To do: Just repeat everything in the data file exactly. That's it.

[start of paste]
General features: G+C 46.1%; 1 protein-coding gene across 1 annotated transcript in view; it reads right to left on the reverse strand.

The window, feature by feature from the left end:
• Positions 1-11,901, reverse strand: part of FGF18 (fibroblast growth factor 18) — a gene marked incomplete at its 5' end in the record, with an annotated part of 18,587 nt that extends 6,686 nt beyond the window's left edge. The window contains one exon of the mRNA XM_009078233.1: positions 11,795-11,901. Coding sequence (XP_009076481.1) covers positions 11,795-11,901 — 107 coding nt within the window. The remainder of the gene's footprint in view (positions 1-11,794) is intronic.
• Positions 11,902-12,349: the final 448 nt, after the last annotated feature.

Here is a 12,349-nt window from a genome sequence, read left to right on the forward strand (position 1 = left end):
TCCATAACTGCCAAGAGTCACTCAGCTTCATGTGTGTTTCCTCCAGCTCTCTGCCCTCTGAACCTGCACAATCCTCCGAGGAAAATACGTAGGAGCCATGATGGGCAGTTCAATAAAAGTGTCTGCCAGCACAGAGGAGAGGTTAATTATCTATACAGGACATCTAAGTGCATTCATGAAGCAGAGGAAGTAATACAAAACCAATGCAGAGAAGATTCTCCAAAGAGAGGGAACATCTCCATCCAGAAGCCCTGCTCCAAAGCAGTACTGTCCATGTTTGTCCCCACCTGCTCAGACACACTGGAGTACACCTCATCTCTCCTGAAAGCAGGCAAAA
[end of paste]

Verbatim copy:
General features: G+C 46.1%; 1 protein-coding gene across 1 annotated transcript in view; it reads right to left on the reverse strand.

The window, feature by feature from the left end:
• Positions 1-11,901, reverse strand: part of FGF18 (fibroblast growth factor 18) — a gene marked incomplete at its 5' end in the record, with an annotated part of 18,587 nt that extends 6,686 nt beyond the window's left edge. The window contains one exon of the mRNA XM_009078233.1: positions 11,795-11,901. Coding sequence (XP_009076481.1) covers positions 11,795-11,901 — 107 coding nt within the window. The remainder of the gene's footprint in view (positions 1-11,794) is intronic.
• Positions 11,902-12,349: the final 448 nt, after the last annotated feature.

Here is a 12,349-nt window from a genome sequence, read left to right on the forward strand (position 1 = left end):
TCCATAACTGCCAAGAGTCACTCAGCTTCATGTGTGTTTCCTCCAGCTCTCTGCCCTCTGAACCTGCACAATCCTCCGAGGAAAATACGTAGGAGCCATGATGGGCAGTTCAATAAAAGTGTCTGCCAGCACAGAGGAGAGGTTAATTATCTATACAGGACATCTAAGTGCATTCATGAAGCAGAGGAAGTAATACAAAACCAATGCAGAGAAGATTCTCCAAAGAGAGGGAACATCTCCATCCAGAAGCCCTGCTCCAAAGCAGTACTGTCCATGTTTGTCCCCACCTGCTCAGACACACTGGAGTACACCTCATCTCTCCTGAAAGCAGGCAAAA